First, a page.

61. See William D. Grampp, “A Re-Examination of Jeffersonian Economics,” Southern Economic Journal 1, no. 3 (January 1946): 263–82; Claudio J. Katz, “Thomas Jefferson’s Liberal Anti-Capitalism,” American Journal of Political Science 47, no. 1 (January 2003): 1–17; Michael Merrill, “The Anti-Capitalist Origins of the United States,” Review (Fernand Braudel Center) 13, no. 4 (Fall 1990): 465–97; and Michael J. Thompson, “The Radical Critique of Economic Inequality in Early American Political Thought,” New Political Science 30, no. 3 (September 2008): 307–24. On the environment, Hamilton (in his Report on Manufactures) extolled a more industrial system in which “the bowels and surface of the earth are ransacked for articles which were before neglected,” so as to enhance human prosperity. In contrast, see Peter F. Cannavò, “To the Thousandth Generation: Timelessness, Jeffersonian Republicanism and Environmentalism,” Environmental Politics 19, no. 3 (May 2010): 356–73; and Linda A. Malone, “Reflections on the Jeffersonian Ideal of an Agrarian Democracy and the Emergence of an Agricultural and Environmental Ethic in the 1990 Farm Bill,” Stanford Environmental Law Journal 12, no. 3 (1993): 4–49, who notes that “the continuing influence of the Jeffersonian ideal in America is critical to determining the future role of the federal government in regulating agriculture to serve environmental objectives.” See also Franklin Kalinowski, America’s Environmental Legacies (New York: Springer, 2016), which includes a chapter praising Jefferson as a proto-environmentalist and another condemning Hamilton as his opposite in this regard.
62. See Robert E. Wright, Hamilton Unbound: Finance and the Creation of the American Republic (Westport: Praeger, 2002) and One Nation Under Debt: Hamilton, Jefferson, and the History of What We Owe (New York: McGraw-Hill, 2008).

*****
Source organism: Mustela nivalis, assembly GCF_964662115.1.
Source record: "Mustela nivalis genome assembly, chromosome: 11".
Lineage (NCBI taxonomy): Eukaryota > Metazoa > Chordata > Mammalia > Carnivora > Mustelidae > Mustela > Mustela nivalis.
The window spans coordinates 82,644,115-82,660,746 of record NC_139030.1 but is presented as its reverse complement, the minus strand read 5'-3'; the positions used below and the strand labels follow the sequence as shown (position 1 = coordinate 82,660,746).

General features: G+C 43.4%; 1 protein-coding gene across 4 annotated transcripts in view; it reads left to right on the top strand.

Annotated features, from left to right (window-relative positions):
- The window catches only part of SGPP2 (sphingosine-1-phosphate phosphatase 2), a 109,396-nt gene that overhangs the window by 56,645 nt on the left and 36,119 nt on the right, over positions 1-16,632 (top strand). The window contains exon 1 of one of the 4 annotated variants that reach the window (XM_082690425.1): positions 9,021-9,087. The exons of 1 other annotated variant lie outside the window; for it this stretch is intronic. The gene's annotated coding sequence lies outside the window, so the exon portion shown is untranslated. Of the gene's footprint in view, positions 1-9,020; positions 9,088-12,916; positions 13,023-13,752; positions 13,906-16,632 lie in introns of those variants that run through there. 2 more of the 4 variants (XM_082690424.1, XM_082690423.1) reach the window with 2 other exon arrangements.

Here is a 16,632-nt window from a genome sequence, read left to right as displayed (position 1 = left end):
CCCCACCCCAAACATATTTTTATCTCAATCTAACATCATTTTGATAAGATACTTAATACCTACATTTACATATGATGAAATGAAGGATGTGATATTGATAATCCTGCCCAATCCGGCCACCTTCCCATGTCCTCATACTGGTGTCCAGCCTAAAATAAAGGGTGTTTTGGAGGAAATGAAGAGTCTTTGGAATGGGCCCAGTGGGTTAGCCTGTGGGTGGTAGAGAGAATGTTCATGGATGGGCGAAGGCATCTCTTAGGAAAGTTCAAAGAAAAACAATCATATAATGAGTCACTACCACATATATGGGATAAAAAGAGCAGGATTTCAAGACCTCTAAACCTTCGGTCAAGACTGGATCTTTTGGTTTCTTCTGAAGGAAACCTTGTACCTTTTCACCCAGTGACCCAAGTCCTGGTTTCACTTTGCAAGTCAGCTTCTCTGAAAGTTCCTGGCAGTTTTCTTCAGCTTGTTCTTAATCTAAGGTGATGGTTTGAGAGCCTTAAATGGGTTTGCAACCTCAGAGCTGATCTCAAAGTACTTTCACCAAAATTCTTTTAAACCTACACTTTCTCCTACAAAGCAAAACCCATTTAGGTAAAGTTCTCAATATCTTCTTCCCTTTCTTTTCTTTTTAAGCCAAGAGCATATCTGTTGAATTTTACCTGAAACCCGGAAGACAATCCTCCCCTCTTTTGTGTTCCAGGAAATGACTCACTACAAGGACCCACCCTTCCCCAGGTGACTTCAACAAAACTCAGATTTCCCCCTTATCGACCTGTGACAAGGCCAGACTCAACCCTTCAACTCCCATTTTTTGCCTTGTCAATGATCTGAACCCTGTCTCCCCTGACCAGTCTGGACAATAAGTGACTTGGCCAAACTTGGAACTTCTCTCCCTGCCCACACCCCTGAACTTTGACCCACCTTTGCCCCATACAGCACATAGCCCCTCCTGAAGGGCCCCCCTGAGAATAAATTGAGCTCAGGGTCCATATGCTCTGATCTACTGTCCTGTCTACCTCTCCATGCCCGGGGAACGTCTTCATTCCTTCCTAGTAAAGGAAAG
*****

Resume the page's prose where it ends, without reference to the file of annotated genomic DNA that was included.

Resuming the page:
63. See Frank R. Gunter, “Thomas Jefferson on the Repudiation of Public Debt,” Constitutional Political Economy (1991), 283–301; and Herbert E. Sloan, Principle and Interest: Thomas Jefferson and the Problem of Debt (Charlottesville: University of Virginia Press, 2001). Jefferson’s exploitation of his creditors and slaves is best captured in his 1787 letter to Nicholas Lewis, in which he complains of a “torment of mind” due to his burdensome personal debts (attributable to his overspending); he reports that he won’t reduce his debts by selling any of his land, “nor would I willingly sell the slaves as long as there remains any prospect of paying my debts with their labor. In this I am governed solely by views to their happiness, which will render it worth their while to use extraordinary exertions for some time.” Cited in John P. Foley, ed., The Jefferson Cyclopedia (New York: Funk & Wagnalls, 1900), 230.
64. Hamilton letter to Robert Morris, April 30, 1781, in The Papers of Alexander Hamilton, vol. 2, 1779–1781, edited by Harold C. Syrett (New York: Columbia University Press, 1962), 604–35. See
65. See Thomas DiLorenzo, Hamilton’s Curse: How Jefferson’s Arch Enemy Betrayed the American Revolution—and What It Means for Americans (New York: Crown Forum, 2008); for an accurate account of the same topic, see John Steele Gordon, Hamilton’s Blessing: The Extraordinary Life and Times of Our National Debt (New York: Walker Books, 1997).